All patient data were collected from electronic history records and electronic prescribing system. Variables studied included demographic (age and sex), clinical (admission unit, Charlson Index of co-morbidities at admission and estimated glomerular filtration rate (EGFR) calculated by Chronic Kidney Disease Epidemiology Collaboration (CKD-EPI)), microbiological (infection source or focus/foci, isolated bacteria, carbapenemase and/or beta-lactamase presence, bacteremia and ICU admission), and treatment (days until CZA treatment starting, CZA treatment duration, exceeded recommendations of time treatment by infection onset, treatment beginning causes, CZA dosage and loading dose (4g of ceftazidime and 2g of avibactam), CZA adjustment dose by EGFR (≤50 ml/min), previous systemic antibiotic use, concomitant systemic antibiotic use, CZA susceptibility (by the European Committee on Antimicrobial Susceptibility Testing (EUCAST) antimicrobial susceptibility testing regulations), adverse events, causes of treatment discontinuation, clinical and microbiological cure, infection recurrence evaluated at 90 days, CZA treatment of the recurrence evaluated at 90 days and all-cause mortality during 14 and 30 days after starting CZA). Comorbidity burden was quantified using the Charlson comorbidity score17.
Clinical cure was defined as an absence of infection signs and fever registered in electronic history records. Microbiological cure was defined as a negative culture of focus infection after CZA treatment completion. The safety was registered as any adverse event related with treatment achieved in electronic medical record. Adverse event degree was classified according to Common Terminology Criteria for Adverse Events (CTCAE) Version 5.018. The infection were classified attending to EMA approval19. Bacteremia and admission in ICU were registered as a poor prognostic factor20,21. Bacterial identification and enzyme associated with antimicrobial resistance were collected (OXA-48 carbapenemase, KPC and extended-spectrum beta-lactamase (ESBL)). CZA was administrated as a standard dose of 2.5 grams intravenously every 8 hours with dose adjustments based on EGFR calculated CKD-EPI. EMA recommendations of time treatment according to infection onset were considered18. Causes of ending treatment considered were: worsening of the infection with CZA treatment, CZA resistance by isolated bacteria, CZA treatment toxicity, exitus of the patient, completing days of CZA scheduled treatment and clinical and/or microbiological. CZA combination therapy was defined as the receipt of Gram-negative targeted antibiotic for ≥48 hours with CZA.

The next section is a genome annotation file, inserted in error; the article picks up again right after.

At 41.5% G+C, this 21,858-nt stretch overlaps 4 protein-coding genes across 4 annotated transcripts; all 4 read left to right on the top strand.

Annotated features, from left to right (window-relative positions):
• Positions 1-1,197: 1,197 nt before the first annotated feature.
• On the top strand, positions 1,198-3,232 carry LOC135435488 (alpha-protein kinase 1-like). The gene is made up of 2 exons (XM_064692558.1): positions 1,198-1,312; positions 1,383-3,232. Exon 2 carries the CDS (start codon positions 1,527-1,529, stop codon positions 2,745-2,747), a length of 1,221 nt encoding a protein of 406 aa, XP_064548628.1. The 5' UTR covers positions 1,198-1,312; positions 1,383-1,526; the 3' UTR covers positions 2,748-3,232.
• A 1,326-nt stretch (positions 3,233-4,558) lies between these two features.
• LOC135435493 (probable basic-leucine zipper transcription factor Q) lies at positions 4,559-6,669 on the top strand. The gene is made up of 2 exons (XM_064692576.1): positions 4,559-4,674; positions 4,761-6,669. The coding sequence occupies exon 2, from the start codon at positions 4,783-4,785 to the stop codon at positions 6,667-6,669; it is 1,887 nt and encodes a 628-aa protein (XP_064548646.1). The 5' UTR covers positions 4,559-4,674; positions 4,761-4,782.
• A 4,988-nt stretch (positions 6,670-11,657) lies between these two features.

Baseline characteristics of the patients were evaluated using descriptive statistics (proportion of patients, means, standard deviation (SD), medians, interquartile range (IQR)). In the analysis of subgroup, Chi-squared test was performed to identify the association between effectiveness and infection recurrence evaluated at 90 days with ICU admission, bacteremia and concomitant antibiotic therapy. T-student test was applied to cooperate effectiveness and Charlson index. Results were considered statistically significant if the p-value was less than 0.05. All analyses were calculated using SPSS Version 22.0 software.
Between January 2016 and October 2018, 63 inpatients were treated with CZA; all of them were included in the study. The mean (SD) age was 64.3 (15.8) years and 39 (61.9 %) patients were male. Sixteen (25.4%) patients were admitted in Hematology, 11 (17.35%) in Internal Medicine, and 7 (11.1%) in Digestive Surgery (distribution by admitted unit are shown in table 1A of Appendix). In 20 (31.7%) patients, CZA was administrated as expanded use, before CZA was commercialized. Charlson Index mean (SD) was 4.27 (3.0). Infection characteristics are presented in table 1.
Previously to starting treatment, CZA susceptibility was verified in 56 (88.9%) patients.
Mean (SD) time until start of CZA treatment was 9.7 (10.7) days, and mean treatment days was 13.2 (10.5). In 19 (30.1%) patients, recommendations of time treatment by infection onset were exceeded, with an average of 4.5 (16.6) days. Treatment characteristics are shown in table 2.